Saif Ali Khan hunting for 'something special' to make
He gave India a chic spy in the form of 'Agent Vinod' and went on to introduce the zombie-comedy genre by producing 'Go Goa Gone'
He gave India a chic spy in the form of 'Agent Vinod' and went on to introduce the zombie-comedy genre by producing 'Go Goa Gone'. Actor-producer Saif Ali Khan says he is always on the lookout for good scripts and is "very keen" on looking for something special to make.
Katrina Kaif and Saif Ali Khan, A still from 'Phantom'. Pics/IANS
The 45-year-old, who turned a producer with "Love Aaj Kal" in 2009, says he is eager to make a film soon.
"We are constantly on the lookout. I am really looking for something special to make right now. I am not being able to find it yet, but looking and looking... very keen," Saif, who co-owns the Illuminati Films production house, told IANS in a telephonic interview from Mumbai.
Saif Ali Khan and Kabir Khan on the sets of 'Phantom'
What's a good script for the actor?
"It depends on whatever touches you or resonates with you at the time. Sometimes you try things for various reasons. It's just an instinctive kind of a thing," said the actor, who has given back-to-back duds like "Happy Ending", "Humshakals" and "Bullett Raja".
"I'm completely open to anything, even books. Some books have really nice ideas," said Saif, who will be soon seen in Kabir Khan's directorial "Phantom", based on S.Hussain Zaidi's novel "Mumbai Avengers".
The espionage drama revolves around global terrorism.
"I am playing an ex Army officer... someone who is thrown out of the Army for cowardice. It's a misunderstanding and he lives alone in Kashmir. His life is destroyed and then he gets a chance to win his honour back by going on this suicide mission. He accepts the job but he can't get credit for it. That's why it's called 'Phantom'," he said.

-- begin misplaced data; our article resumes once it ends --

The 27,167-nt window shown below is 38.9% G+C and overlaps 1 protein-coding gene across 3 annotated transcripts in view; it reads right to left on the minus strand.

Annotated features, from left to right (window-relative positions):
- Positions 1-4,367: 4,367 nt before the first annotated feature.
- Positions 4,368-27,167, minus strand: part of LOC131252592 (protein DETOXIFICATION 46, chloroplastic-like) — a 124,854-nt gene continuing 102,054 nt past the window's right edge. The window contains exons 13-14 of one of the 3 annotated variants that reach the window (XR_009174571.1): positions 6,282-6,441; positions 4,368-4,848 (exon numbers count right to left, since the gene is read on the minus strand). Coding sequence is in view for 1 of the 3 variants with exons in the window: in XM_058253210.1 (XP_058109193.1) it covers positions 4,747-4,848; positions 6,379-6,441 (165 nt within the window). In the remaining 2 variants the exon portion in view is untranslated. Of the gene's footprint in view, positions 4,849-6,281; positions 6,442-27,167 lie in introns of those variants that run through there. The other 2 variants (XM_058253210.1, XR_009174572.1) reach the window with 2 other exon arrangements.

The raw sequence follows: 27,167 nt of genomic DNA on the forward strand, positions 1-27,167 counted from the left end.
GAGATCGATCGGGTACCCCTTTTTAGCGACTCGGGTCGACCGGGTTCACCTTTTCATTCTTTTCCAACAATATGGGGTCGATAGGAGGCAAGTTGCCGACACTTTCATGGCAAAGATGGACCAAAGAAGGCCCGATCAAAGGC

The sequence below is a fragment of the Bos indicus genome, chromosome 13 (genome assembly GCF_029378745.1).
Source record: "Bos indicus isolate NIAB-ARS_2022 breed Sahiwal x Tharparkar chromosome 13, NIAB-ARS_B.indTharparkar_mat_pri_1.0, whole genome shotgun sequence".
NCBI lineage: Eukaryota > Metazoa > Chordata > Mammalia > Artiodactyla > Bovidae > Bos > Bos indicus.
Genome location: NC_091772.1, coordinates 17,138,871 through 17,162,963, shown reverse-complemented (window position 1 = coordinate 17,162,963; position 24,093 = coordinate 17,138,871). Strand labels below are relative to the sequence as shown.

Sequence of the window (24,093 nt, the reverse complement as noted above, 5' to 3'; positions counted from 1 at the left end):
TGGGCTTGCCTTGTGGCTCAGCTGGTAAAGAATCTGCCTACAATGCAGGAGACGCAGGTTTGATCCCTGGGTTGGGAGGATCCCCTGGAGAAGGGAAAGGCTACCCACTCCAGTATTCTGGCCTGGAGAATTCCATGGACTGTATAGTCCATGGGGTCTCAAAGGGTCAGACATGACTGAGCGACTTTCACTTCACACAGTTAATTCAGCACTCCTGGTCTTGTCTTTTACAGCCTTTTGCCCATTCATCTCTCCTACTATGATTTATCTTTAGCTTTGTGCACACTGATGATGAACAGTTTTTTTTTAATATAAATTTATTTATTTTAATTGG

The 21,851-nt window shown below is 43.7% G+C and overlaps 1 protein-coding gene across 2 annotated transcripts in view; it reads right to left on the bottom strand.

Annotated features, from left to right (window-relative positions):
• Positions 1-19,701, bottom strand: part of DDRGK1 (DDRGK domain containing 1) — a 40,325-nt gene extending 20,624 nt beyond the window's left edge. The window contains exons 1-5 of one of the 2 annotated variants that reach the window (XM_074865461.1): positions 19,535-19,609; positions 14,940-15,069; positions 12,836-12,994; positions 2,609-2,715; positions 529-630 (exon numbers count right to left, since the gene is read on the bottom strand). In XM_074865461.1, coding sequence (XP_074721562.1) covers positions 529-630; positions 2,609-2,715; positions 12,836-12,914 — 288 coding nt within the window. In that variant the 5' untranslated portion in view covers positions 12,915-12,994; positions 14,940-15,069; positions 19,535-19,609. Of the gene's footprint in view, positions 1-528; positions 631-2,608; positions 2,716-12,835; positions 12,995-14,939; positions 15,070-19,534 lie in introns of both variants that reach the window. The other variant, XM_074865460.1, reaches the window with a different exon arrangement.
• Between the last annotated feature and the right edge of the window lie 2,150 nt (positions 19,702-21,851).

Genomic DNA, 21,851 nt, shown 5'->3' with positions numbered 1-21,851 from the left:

Considering the genre of the film, the audience can expect to see him in an high-on-action avatar.
"The action sequences... they are real and not real. A lot of it has military background ...big machine guns and big shootouts. There's a lot of action in the movie but generally it's quite realistic. There was a lot of physical fitness called for.
"Diet and exercises (were important), but also some kind of training with the weapons like how to shoot them a little more professionally," said the actor, who essayed the role of an Army officer in J.P. Dutta's 2003 film "LOC Kargil".
"Phantom", which will hit the screens on Friday, also required him to have a rugged look, and Saif sported it even during its promotions.
"There are many ways a person can change his or her appearance depending on the role's requirement. But generally speaking, a beard does make you look a bit older. Of course, I will (let go of it). I will be happy to. In fact, I am dying to shave. But they told me not to shave during promotions," said the actor, who has been sporting the bearded look for long.
The movie is interesting not just for Saif but also for his co-star Katrina Kaif, with whom he worked in 2008 suspense thriller "Race".
"It's got a lot of acting and dialogues. I was interested to see that she picked it up. She has developed into a huge star. She works very hard. She is much better (than in 'Race')," he said.
The duo has been spotted promoting the film on the small screen and at various events, but unlike most stars, Saif doesn't rely on the social media to share news with his fans about his projects.
"I just felt that I don't want to share so much of what I am thinking. It's just what I thought when it (social networking sites) got launched. There are many advantages to it like clearing up certain rumours or having some kind of immediate connection with the audience."
"It's just that when I didn't do it in the beginning, I just feel it's silly to do now as a bandwagon thing," he said.
But the "Dil Chahta Hai" actor has not ruled out joining the digital platform.
"I might (join it). I don't know. It's a wonderful thing. It's just something that I haven't done. But also, I find having to apologise for some tweet you post, quite silly. Then where is the freedom?" he added.